As ATM sales slump through H1, NCR hangs its hat on H2 gains

| by Suzanne Cluckey
As ATM sales slump through H1, NCR hangs its hat on H2 gains

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With ATM sales slumping more than 20 percent in Q2, NCR Corp. has a considerable task cut out for it if the company is to meet its full-year revenue objectives. Earnings for the quarter were down overall and weak hardware sales were the chief culprit.

President and COO Mark Benjamin told analysts on in the Thursday afternoon earnings call that he remains confident in the company's ability to overcome the deficit in the first half of 2017. He explained that ATM revenue is expected to improve in Q4 as the company completes scheduled rollouts for some of its larger customers.

Following prepared remarks that made only a glancing reference to a $59 million year-over-year decline in ATM revenues — from $286 million in 2016 to $227 million in 2017 — Benjamin and other NCR executives took a grilling about their full-year forecast from analysts during the Q&A segment of the call.

As one analyst pointed out, based on its current projections for Q3, the company will be pushing an projected $70 million of earnings into the fourth quarter. This will entail sequential growth of 15 percent, compared with a norm closer to 6 percent in the past three years.

Benjamin said that despite "just a little bit of softness" in the second and third quarters, "The backlogs are still good. The order flow is still good. Our customers are buying from NCR. We are taking share in the market and our conversions will take hold in the back half."

Perhaps the heaviest drag on the company's ATM revenue has been demonetization in India, a market that NCR dominates in ATM sales and service. After 500 and 1,000 rupee notes were declared invalid last November, banks and independent deployers found themselves unable to procure replacement 1,000 and 2,000 rupee notes in quantities large enough to meet customer demand.

As ATM surcharge fees subsequently declined due to outages, so too did ATM spending by FIs and IADs. However, as the cash situation finally begins to stabilize, it seems likely that the Indian ATM market will bounce back. Despite a government initiative pushing cashless transactions, demand for folding money remains strong in that market.

Another factor in NCR's dismal ATM sales was weak demand in mature markets, a continuing trend that NCR and Diebold Nixdorf both observed in earnings calls last week.

Benjamin said that NCR management anticipates a bump in demand as financial institutions upgrade their ATMs in anticipation of the industry's pending migration to Windows 10. However, this lies well in the future, as Microsoft support for the current Windows 7 operating system is not scheduled to end until January 2020.

Fortunately for NCR, the company has diversified in recent years in its pursuit of an omnichannel business model. And the performance of non-ATM hardware at NCR mostly saw improvement in Q2, encouraging the company to project full-year growth for the segment at 3–6 percent in constant currency.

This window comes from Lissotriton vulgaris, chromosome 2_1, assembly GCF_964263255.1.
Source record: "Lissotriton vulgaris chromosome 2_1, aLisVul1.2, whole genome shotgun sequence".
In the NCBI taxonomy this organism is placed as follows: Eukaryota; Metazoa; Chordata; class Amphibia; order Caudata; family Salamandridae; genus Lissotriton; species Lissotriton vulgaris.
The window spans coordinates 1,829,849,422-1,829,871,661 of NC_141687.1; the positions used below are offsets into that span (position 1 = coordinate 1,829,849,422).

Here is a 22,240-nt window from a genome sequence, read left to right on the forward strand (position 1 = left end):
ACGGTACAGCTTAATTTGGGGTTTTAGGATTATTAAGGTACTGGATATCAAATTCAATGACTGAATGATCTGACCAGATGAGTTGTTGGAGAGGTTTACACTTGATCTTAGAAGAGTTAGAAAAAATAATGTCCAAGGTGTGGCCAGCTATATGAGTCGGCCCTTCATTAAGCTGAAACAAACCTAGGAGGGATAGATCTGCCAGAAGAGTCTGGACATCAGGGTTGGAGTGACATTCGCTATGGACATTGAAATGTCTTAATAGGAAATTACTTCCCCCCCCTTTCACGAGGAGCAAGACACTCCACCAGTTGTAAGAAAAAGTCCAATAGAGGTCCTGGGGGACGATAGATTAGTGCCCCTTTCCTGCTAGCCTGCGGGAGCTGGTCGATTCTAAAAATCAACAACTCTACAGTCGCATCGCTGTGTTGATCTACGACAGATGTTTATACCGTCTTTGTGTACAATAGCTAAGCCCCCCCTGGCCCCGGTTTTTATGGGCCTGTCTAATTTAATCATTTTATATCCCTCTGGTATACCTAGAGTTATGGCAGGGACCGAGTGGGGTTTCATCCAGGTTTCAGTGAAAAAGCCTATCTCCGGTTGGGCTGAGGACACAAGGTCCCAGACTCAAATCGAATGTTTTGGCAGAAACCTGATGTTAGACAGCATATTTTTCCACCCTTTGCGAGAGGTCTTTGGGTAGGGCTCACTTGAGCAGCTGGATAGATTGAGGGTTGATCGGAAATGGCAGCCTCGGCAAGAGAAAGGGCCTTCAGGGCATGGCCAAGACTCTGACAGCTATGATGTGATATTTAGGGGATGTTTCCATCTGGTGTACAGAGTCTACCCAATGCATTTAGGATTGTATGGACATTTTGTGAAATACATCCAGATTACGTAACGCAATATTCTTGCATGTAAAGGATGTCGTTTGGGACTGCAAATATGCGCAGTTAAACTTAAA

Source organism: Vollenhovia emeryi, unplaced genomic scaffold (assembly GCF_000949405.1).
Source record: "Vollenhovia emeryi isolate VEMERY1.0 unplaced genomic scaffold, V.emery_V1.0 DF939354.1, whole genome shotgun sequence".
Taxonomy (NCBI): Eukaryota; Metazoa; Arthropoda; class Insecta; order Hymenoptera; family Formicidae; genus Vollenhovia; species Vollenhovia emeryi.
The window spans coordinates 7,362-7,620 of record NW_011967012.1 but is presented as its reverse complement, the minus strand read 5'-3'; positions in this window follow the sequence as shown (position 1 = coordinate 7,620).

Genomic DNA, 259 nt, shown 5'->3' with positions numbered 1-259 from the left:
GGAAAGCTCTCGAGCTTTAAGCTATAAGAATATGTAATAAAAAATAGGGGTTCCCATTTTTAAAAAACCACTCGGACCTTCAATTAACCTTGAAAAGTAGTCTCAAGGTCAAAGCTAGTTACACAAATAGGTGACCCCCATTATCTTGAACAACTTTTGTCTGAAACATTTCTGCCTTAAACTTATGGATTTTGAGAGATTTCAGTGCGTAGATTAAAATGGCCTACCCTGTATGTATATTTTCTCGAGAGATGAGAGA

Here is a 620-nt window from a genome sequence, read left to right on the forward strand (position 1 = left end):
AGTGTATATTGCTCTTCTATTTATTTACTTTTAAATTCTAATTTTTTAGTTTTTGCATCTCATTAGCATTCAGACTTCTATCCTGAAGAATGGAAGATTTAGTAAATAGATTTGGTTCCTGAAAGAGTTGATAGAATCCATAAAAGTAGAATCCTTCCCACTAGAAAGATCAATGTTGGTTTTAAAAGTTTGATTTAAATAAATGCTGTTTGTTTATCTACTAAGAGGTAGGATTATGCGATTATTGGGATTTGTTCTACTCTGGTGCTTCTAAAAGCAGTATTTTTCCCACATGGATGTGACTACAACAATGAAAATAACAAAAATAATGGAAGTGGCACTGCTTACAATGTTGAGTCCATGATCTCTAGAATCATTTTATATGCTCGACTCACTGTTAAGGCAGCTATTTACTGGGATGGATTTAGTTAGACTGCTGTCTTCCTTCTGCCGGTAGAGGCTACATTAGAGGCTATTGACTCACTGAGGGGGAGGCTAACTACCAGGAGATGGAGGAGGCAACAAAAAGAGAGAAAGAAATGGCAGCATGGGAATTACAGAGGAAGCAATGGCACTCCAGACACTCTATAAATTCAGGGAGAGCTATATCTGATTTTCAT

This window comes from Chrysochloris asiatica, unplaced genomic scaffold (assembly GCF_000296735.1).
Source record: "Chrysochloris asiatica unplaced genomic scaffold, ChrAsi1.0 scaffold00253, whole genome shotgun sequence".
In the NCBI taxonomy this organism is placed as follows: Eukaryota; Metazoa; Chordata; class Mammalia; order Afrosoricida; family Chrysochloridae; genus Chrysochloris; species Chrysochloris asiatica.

"We are clearly benefiting from the diversity of our revenue streams from both a solution and market perspective which has kept us on track to achieve our full-year guidance," Benjamin said in his opening remarks.

Software was a particular bright spot in the quarter, he said. "Our software revenues continue to expand, including 9 percent growth in cloud revenues along with a 13 percent increase in net [annual contract value]. We have built a roughly $2 billion software business including almost $600 million in cloud revenues coming from customers across financial, retail and hospitality markets."

Executives were also pleased with quarterly results in the services division, where reorganization efforts have paid off in the form of greater efficiency, productivity and customer loyalty, Benjamin said.

NCR services revenue grew from $574 million to $588 million year over year. While this amounts to quarterly growth of only 2 percent (or 4 percent in constant currency), improvements in efficiency and a higher-value service mix combined to improved the non-GAAP gross margin in Q2 a whopping 20 percent (24 percent in constant currency).

The company expects to continue margin growth along several lines, including a higher mix of managed services; further productivity and efficiency improvements; remote diagnostics and repair capability; and product life-cycle management, according to prepared remarks by NCR CFO Bob Fishman.

"Our investment in big data analytics, predictive monitoring and customer onboarding are allowing customer service cases to be resolved more efficiently while reducing dispatches," he said. "Incremental services margin expansion remains a key focus as we execute our strategy."

In his closing remarks, Benjamin reaffirmed his confidence in the company's full-year forecast. "We remain a global leader in omnichannel software, channel transformation and digital enablement … our solutions are aligned with major market trends and customer demands and we need to continue innovating in order to maintain our leadership edge and provide customers with competitive differentiation."

Three months from now, we'll all have a better idea how that's panning out.

Topics: Manufacturers, Public Companies

Companies: NCR Financial Services

Suzanne Cluckey
Suzanne’s editorial career has spanned three decades and encompassed all B2B and B2C communications formats. Her award-winning work has appeared in trade and consumer media in the United States and internationally. She is now the editor of and wwwView Suzanne Cluckey's profile on LinkedIn

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